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  2. WOW!!! Once again I am impressed by your original methods and solutions for laying mini sod AND for the additional background building information! I had no idea that that grass would grow up through sod as a natural re-enforment to the structure but now that I know, it makes perfect sense!
    I feel as though I am furthering my education whenever I visit your blog Marjorie. I get the visual pleasure of seeing your work and also understand the "whys and the wherefores" too-
    a double bonus! :D

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    1. Hi, Elizabeth - My original methods do seem to present problems that need solutions! I'm surprised at how many problems I've encountered at such an early stage of construction, especially when this is a one-room house! How did I ever build that Tuscan villa??? I've had a great time learning the "whys and wherefores" too, and every work session seems to be a learning experience. Good thing I have all those informative books at hand - I continue going back to them to relearn what I thought I already knew. You should see the bookmarks! The soddy continues to be an interesting project; I'm excited to keep moving along with the construction, and I'm so happy to have you along for the ride. Thanks for visiting!
      Marjorie

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  3. Hello Marjorie,
    What a great post. I am really enjoying learning about sod houses and how they were built. It is very informative and you explain everything so well. The sod blocks are looking beautiful And I cannot wait to see more. I am glad you were able to correct the window situation without any damage to work that was already done. I love the lower back wall. It is a great way to finish the backside of the project and still let the viewer see inside. It is all coming along beautifully.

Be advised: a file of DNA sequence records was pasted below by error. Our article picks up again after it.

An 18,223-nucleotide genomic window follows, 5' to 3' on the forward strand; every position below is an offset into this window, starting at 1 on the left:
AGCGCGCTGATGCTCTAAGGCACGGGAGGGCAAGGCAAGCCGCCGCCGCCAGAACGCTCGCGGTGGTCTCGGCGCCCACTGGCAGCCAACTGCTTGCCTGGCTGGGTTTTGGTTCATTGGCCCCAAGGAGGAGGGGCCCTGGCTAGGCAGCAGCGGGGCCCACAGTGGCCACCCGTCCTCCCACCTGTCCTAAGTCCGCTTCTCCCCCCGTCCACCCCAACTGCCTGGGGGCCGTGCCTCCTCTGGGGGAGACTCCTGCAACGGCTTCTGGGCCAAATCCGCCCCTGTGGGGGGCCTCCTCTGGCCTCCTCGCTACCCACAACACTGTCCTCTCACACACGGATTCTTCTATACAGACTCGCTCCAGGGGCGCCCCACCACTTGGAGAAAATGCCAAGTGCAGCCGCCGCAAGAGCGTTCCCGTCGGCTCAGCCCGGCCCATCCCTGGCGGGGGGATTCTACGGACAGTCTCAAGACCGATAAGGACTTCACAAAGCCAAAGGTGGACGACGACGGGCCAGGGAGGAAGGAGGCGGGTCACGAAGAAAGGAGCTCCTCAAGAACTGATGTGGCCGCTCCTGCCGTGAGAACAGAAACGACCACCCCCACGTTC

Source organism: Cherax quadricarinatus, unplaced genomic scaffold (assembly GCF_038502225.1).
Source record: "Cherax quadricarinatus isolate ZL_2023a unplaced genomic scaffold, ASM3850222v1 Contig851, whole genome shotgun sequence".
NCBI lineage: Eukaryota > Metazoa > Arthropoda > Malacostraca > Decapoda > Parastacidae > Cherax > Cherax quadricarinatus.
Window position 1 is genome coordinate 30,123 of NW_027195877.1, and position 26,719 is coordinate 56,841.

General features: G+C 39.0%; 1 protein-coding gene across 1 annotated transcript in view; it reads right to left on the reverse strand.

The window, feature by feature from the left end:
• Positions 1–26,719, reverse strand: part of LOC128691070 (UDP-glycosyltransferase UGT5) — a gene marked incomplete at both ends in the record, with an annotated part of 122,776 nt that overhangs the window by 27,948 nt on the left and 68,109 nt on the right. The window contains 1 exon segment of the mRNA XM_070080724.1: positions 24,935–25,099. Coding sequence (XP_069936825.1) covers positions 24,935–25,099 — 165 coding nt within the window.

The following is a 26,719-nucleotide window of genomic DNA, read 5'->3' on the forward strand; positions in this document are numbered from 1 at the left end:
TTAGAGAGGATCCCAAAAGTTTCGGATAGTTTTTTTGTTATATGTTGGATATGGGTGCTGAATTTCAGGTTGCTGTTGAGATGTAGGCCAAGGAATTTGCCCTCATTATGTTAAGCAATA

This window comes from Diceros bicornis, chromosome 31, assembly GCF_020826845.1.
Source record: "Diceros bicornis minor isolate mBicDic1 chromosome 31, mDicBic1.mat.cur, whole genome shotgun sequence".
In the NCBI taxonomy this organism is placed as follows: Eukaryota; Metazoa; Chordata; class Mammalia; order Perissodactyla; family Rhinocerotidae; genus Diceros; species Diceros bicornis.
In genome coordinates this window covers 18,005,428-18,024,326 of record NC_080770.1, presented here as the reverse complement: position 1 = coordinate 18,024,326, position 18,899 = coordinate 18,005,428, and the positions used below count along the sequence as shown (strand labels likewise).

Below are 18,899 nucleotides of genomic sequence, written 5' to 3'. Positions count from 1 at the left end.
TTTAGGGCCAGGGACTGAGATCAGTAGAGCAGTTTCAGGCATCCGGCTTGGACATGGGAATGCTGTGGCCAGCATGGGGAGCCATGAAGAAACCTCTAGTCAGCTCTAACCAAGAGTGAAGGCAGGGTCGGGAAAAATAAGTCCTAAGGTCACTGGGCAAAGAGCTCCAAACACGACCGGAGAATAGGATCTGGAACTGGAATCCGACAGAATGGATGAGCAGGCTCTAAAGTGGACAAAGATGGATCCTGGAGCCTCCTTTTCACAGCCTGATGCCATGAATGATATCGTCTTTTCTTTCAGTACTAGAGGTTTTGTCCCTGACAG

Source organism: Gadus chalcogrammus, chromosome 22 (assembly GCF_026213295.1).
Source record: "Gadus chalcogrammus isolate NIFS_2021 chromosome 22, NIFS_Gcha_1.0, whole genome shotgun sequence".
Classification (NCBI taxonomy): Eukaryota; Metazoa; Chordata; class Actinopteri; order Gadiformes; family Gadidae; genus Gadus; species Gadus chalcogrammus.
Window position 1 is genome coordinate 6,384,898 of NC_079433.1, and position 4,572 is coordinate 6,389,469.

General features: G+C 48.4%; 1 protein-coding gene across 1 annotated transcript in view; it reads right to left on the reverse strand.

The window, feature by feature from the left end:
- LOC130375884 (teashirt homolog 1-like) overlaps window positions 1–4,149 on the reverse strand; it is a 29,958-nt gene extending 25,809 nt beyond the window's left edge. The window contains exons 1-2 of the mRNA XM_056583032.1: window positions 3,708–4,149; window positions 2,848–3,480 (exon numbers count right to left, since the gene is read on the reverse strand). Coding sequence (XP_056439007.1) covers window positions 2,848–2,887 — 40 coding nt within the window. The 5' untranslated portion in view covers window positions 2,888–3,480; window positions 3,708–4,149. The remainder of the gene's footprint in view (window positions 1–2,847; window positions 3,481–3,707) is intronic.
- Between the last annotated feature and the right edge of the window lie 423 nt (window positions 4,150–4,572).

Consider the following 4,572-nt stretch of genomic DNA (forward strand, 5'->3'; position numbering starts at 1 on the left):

Big hug
    Giac

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    1. Hello, Giac - I think that I thought that I was better prepared to start building the soddy than I actually am - I seem to encounter a big question mark with each new step! But that's part of the fun and the excitement - and I am excited to be getting on with the sod house, even though I must continue to learn as I go. I'm happy that you like that back wall; it should look more realistic when the side and top edges are "sodded" as well. Thanks for your nice comments and for following along on this adventure.
      Marjorie

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  4. What a delight it is to not only see this unique and historical home come to life, but to learn the extremely fascinating history and construction methods employed! I think we forget in our modern times about true survival, and what it took to be a progressive pioneer!
    The oven-roasted corn silk not only gives a wonderful representation of the grass used in construction, it seems so appropriate! I can completely understand the fun you're having, as this looks like a challenging yet fulfilling process as the walls grow block by block. I wonder how many windows were broken before the ingenious rag spacing method was adopted.
    What a marvel you're creating here, Marjory, and one I am excited to continue to follow and learn from!

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    1. Hi, Jodi - Thanks for your lovely comments and for continuing to share my excitement about this project. I've employed your "stare down" method more than once when I've encountered yet another unforeseen problem or question. It really does help to pull up my chair, sit back, and just look the soddy right in the eye until it gives me an answer! I admit that I hadn't previously considered how apt is my use of the corn silk here in the middle of the corn belt - and right in Cornhusker territory! I appreciate your observation. I'm so glad that you're following along on as I continue this "experiment."
      Marjorie

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    2. The staring into submission method really works!